Interview

WWDC 2010: 2XL Game's Rick Baltman on why iOS4 will reduce device fragmentation

WWDC 2010: 2XL Game's Rick Baltman on why iOS4 will reduce device fragmentation
Perhaps there weren't many surprises during Steve Jobs' WWDC 2010 keynote, but there's certainly a lot to think about, and some features will have significant implications.

So as developers are starting to digest the news about iPhone, as well as the forthcoming release of iOS 4, we've been catching up with key studios to get their views.

Our final interview is with Rick Baltman, president of 2XL Games, the studio between titles such as ATV Offroad and TrophyLite Rally.

What do you think will be the impact of iPhone 4?

Rick Baltman: The announcement that generated the biggest reaction here at 2XL was that the older iPhones would no longer be sold and that iOS 4 was going to be free. This will allow all developers to start phasing out support for the slower devices and SDKs and start focusing exclusively on OpenGL 2.0 and the iOS 4 capabilities.

Up to now, we've had to make several versions of each game optimised for each device. When the iPad was released, we also had to add two different sets of artwork, one that limited CPU time for the iPhone and one that reduced GPU time for the iPad.

Now that the CPU won't be the bottleneck on any device, we can go back to a single version of the game and art that will run beautifully on the 3GS, iPhone 4 and iPad.

Are you worried about fragmentation in terms of screen resolution or the gyroscope?

Not at all. The new screen resolution makes fillrate the bottleneck, but fillrate is more of a concern on the iPad. If we optimise the game for the iPad, it will run well on the iPhone 4 and 3GS. By not having to support the older devices our production pipeline actually gets simpler.

If someone want to develop an app to take advantage of the gyros, it will obviously only run on the iPhone 4 for now. But it will only be a matter of time until everyone moves up to the new phone.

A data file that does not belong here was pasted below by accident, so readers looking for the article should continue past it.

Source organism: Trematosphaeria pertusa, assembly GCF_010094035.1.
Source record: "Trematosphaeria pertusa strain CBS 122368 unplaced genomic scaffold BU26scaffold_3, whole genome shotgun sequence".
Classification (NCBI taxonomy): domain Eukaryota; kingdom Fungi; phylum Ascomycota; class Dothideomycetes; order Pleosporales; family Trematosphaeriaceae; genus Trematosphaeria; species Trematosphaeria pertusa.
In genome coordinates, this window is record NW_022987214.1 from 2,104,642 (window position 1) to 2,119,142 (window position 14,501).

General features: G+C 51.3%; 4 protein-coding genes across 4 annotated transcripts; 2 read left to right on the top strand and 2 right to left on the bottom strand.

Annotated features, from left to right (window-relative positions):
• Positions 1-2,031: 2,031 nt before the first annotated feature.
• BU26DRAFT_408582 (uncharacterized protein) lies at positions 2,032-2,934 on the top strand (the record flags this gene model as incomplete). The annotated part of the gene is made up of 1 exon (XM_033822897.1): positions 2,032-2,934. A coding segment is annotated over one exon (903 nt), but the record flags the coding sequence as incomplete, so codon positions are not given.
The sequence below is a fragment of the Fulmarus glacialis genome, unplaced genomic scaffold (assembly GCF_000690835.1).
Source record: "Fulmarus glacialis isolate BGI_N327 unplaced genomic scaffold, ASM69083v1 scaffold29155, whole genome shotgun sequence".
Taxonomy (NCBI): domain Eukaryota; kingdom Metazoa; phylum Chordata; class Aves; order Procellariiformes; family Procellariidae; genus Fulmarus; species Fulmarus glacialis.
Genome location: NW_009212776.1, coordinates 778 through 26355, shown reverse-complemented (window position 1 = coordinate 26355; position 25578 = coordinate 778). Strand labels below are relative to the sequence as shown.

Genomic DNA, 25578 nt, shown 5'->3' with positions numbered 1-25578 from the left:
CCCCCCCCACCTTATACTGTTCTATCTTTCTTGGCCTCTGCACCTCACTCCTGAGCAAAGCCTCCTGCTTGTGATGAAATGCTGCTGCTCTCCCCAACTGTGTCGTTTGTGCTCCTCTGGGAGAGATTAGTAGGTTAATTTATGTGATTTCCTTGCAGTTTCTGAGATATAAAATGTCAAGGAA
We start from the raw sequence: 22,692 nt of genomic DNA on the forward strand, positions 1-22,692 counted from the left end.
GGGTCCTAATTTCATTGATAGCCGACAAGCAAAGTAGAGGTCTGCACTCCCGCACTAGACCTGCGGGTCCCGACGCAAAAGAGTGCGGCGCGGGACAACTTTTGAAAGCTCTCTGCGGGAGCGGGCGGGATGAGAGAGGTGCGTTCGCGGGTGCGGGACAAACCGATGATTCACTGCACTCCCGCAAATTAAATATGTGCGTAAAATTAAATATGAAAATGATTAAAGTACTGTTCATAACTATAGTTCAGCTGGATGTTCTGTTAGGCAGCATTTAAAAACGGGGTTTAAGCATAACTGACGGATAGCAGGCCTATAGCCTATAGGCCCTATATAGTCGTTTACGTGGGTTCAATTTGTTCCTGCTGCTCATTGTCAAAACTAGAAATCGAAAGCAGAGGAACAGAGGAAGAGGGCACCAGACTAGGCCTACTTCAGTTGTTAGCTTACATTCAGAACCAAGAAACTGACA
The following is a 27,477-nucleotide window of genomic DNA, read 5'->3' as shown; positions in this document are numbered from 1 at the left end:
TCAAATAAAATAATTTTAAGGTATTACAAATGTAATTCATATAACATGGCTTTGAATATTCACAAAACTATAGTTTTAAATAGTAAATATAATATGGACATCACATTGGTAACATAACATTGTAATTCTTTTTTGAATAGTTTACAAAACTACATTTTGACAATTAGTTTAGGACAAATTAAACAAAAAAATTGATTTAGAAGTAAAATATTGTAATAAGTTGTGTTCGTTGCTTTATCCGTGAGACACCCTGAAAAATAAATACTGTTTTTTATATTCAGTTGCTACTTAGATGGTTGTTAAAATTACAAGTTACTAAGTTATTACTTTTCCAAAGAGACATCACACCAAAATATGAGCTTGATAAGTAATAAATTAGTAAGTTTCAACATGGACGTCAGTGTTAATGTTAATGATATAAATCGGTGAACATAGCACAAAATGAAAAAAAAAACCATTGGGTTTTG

What new sorts of games will iPhone 4 enable?

We've had some ideas about using the orientation of the iPhone for a while now, but had to wait for the accuracy that the new rate gyros will provide. Now that we know the heading, pitch and roll of the phone, we can create several augmented reality apps that can provide guidance and information in very intuitive and user friendly ways.

We also have several game concepts that take advantage of this. You can now use the phone as a window into a virtual world, where you physically have to look up, down left and right to view the game world you are inside.

Once we can get our hands on the new hardware, we'll play around with gesture recognition to see what we can do with it.

What do you think will be the impact of iOS 4?

The biggest impact of iOS 4 is that it will be free. I also think Apple has solved multi-tasking the right way. As a game developer, we need every clock cycle the CPU can give us. By only allowing certain functions to run in the background, Apple has solved both problems.

My only frustration playing games on the iPhone was quitting in the middle of a game when an important phone call came in. Fast app switching solves that problem too and it will make the gaming experience on the iPhone that much more enjoyable.

Are you planning to use iAd?

Yes. Apple's business model is very attractive and clicking on the ads is completely optional so they won't intrude on the gameplay experience.

Were you surprised there was no mention of Game Center?

Game Center was announced at the first iOS 4 press conference and my guess is that there simply wasn't anything new to announce. We will be integrating Game Center into our forthcoming games.

Do you think FaceTime will have any impact in terms of gaming?

I'm sure there are developers thinking about cool games and toys that can take advantage of it right now... Trash talking is alive and well.

Thanks to Rick for his time.

Contributing Editor

A Pocket Gamer co-founder, Jon is Contributing Editor at PG.biz which means he acts like a slightly confused uncle who's forgotten where he's left his glasses. As well as letters and cameras, he likes imaginary numbers and legumes.

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